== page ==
So it was agreed that we would drop the trees, delimb the trunk's cut up the canopy's and haul away the logs.

I have proven time and time again that a tree is a lot bigger on the ground then it is standing in the air.

So a LOT of work, and numerous trips to Crystal River we have acquired a small mountain of Cedar.

Country Style Set Of Tables

 O.K. I had a customer approach me on doing a set of tables.

She said she would like a coffee table about 54" X 54" square,

I said that's big, she said I got a  horse farm and the house has room for it.

Soafter a bit of discussion, and a photo that she texted to me, it was decided that 2" thick yellow pine was the wood of choice for this large country style coffee table.

She also needed 2 end tables to match.

Now what is different on these tables is the legs had to be a bit beefy, and that the end grain of the legs needed to be part of the show of the table top.

                                     The end tables of course smaller.

Wednesday, December 23, 2020


A while back I had a Customer who was a Nurse up in Gainesville

approach me about building a new door for her house.

It had been a while since I built an entry door, so this was a nice challenge I was willing to take on.

The door is built of cypress. 

The main frame is tongue and grooved with the T&G being 3/4" thick, which adds quite a bit of glue surface area, making for a strong joint and door.

With the cypress panel insert, I did a V joint tongue and groove on multiple pieces, then glued them up as one large piece, then cut it to fit the top section and the lower section, keeping the wood grain pattern running together from the top to the bottom.

The customer is beginning to apply there clear coat to there new door.

The door from the front porch.

Nicely installed too, with new hardware.

And of course from the inside too.

Be sure and click on the picture to enlarge.

Sunday, August 19, 2018


This one has been a long time coming.
A couple a years ago, I was recruited to head up the interior fabrication and design of this
 Tiny House.
Much of the fabrication I did but I also hired out some of the necessary 
work like the electrical wiring, Sheetrock and drywall, this was done because I can't be absent from my shop during the normal business week.
This Tiny House started out as a 12' x 30'  shed with an entry door only,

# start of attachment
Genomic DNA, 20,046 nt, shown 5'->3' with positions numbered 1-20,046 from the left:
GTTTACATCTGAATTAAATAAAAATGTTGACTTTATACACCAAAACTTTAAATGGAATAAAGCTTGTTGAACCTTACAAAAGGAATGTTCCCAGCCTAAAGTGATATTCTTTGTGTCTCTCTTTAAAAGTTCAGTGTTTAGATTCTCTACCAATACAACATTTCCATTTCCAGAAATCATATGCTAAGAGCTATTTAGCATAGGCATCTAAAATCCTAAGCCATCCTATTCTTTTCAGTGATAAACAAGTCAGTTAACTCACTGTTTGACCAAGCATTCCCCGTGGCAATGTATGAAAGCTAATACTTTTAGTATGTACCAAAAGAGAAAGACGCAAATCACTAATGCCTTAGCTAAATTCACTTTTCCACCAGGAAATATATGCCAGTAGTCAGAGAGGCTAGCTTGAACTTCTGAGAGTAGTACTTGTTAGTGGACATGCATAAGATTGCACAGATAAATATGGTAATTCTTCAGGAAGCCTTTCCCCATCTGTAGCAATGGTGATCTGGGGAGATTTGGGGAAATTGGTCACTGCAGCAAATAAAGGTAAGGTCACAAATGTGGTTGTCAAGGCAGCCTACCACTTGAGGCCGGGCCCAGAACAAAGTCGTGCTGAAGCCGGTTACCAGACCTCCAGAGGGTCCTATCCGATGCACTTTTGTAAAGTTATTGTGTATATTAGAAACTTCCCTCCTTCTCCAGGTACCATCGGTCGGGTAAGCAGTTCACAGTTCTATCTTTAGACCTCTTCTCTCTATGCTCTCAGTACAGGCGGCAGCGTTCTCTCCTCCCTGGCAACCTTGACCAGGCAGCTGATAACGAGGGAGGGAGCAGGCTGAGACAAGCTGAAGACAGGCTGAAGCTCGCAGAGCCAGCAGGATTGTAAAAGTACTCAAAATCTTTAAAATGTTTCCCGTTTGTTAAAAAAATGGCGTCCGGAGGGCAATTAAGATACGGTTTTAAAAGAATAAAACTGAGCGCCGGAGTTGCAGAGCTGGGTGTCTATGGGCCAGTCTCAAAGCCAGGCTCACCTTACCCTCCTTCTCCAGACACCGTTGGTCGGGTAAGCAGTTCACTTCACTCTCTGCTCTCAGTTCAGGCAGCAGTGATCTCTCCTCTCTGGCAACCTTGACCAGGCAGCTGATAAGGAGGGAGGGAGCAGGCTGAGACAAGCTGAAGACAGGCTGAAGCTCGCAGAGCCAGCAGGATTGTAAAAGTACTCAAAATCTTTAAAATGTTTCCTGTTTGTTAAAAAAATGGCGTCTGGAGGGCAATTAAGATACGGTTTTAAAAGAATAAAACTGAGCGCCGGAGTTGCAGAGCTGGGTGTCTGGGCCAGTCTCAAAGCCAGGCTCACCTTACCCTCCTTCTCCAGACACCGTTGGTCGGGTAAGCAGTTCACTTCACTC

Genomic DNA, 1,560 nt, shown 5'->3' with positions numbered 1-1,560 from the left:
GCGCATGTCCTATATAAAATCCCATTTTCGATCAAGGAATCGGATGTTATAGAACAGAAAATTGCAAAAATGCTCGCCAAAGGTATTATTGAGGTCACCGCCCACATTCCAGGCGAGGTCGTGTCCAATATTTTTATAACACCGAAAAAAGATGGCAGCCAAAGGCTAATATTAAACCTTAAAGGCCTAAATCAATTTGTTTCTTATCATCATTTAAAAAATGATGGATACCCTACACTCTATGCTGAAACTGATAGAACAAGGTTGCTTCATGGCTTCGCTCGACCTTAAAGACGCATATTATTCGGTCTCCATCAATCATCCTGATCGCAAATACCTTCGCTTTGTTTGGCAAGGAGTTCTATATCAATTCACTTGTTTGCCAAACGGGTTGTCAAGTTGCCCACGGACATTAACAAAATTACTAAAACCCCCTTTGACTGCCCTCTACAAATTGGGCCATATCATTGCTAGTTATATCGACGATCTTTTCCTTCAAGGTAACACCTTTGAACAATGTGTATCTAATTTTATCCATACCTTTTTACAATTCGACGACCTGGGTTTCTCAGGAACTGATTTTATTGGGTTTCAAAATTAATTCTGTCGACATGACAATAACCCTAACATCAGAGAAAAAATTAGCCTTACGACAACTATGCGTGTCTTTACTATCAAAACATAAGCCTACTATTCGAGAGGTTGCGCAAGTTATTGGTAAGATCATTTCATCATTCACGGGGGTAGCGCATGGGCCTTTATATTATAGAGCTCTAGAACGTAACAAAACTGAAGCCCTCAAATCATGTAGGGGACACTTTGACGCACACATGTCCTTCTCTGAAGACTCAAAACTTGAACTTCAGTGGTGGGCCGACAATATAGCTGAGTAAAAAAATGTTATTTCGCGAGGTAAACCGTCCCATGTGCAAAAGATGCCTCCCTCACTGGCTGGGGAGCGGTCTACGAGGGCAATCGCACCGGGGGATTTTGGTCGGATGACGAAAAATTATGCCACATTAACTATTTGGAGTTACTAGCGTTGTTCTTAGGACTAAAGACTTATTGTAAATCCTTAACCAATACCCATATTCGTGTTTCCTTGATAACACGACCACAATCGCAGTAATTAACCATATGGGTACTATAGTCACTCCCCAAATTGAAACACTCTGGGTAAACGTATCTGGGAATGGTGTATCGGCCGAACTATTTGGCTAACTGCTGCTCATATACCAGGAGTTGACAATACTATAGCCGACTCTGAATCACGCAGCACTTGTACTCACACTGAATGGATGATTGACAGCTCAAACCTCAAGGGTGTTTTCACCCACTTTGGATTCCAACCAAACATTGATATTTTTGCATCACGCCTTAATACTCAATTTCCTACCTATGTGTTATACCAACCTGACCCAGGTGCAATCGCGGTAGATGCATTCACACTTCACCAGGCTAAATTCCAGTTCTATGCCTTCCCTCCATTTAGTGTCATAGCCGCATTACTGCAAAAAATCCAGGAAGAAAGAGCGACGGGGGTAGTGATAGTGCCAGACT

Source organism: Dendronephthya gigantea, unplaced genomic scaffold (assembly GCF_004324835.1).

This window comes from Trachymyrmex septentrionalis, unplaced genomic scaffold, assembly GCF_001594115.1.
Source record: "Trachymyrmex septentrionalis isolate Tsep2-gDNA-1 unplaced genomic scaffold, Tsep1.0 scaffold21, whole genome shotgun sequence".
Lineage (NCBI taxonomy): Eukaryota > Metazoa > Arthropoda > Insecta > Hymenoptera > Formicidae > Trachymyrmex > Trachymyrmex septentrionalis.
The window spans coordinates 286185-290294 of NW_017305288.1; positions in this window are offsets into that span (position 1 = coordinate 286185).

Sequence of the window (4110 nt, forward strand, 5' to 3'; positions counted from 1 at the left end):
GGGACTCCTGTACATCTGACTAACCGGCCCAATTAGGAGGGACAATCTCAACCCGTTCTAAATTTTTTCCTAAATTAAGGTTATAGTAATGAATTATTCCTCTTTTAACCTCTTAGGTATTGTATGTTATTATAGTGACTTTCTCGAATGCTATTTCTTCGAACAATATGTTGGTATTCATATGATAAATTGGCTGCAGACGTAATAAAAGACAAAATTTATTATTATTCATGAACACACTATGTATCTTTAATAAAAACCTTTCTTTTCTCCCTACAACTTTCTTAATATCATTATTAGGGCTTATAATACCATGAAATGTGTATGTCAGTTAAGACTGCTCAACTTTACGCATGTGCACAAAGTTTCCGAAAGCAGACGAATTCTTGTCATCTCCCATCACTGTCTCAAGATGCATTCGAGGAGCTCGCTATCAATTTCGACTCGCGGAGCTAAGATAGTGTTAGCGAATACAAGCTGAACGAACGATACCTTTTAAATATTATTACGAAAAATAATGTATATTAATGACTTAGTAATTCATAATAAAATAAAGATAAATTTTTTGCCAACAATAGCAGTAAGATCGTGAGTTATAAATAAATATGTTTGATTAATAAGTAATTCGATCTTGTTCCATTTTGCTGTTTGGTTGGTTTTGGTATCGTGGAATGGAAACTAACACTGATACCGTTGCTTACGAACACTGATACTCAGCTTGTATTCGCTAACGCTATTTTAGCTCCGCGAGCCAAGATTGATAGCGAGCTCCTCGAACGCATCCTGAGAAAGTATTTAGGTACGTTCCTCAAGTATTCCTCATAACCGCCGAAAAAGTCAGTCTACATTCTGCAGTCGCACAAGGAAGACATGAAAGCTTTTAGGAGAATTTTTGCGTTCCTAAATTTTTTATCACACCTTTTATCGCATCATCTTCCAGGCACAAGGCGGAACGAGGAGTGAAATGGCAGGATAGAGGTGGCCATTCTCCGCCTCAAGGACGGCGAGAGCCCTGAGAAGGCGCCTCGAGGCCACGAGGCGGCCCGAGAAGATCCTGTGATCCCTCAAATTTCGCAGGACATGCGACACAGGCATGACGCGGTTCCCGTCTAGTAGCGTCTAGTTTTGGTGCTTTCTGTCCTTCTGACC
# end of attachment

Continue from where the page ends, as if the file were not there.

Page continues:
the interior was just studs. it has a 4' X 10' porch incorporated into it's lay-out.
There in the shed was a 12' loft on one end and a 10' loft on the other. I built and added an 8' wall and ceiling kind of inline with the porch layout on the left which connected the two lofts with a crawl way , but also created an area for the bathroom layout.
Be sure and click on the photos to enlarge.

I built all of the kitchen and note the base cabinets are 16" deep not 24' like your standered due to space constraints

Every thing was built and designed to scale, the sinks were little galvanized bucket's I found at Walmart. The 2 burner cook top worked out perfect and is recessed flush with the counter top. Of course I used reclaimed wood for the cabinetry fabrication.
All of the drawers have full extension guides except for the front under the sink.
All the doors have touch release mechanisms'

I built the stairs of old growth pine with a live natural edge on the bottom of the stringers.
Notice the 2 stairs come together with a common landing and a pull-out 1st tread or step.
In the one picture of the loft you can see the crawl-way that goes over the bathroom and connects the 2 lofts. Note the caged ceiling fan so little fingers can't get in, AC in both lofts.
You can eat at the bar which is a slab of oak with natural edge,looking out the picture window.
And of course the bathroom end wall is featured with reclaimed wood and a sliding barn door.

And here is a peek into the bathroom, a full 36" shower, cobble stone tiled floor,
a small but in proportion porcelain sink.

All the lighting in this little cottage is recessed L E D lights.
This project was a lot of work but rewarding with the final product.
There is much more to mention, but I'm done typing.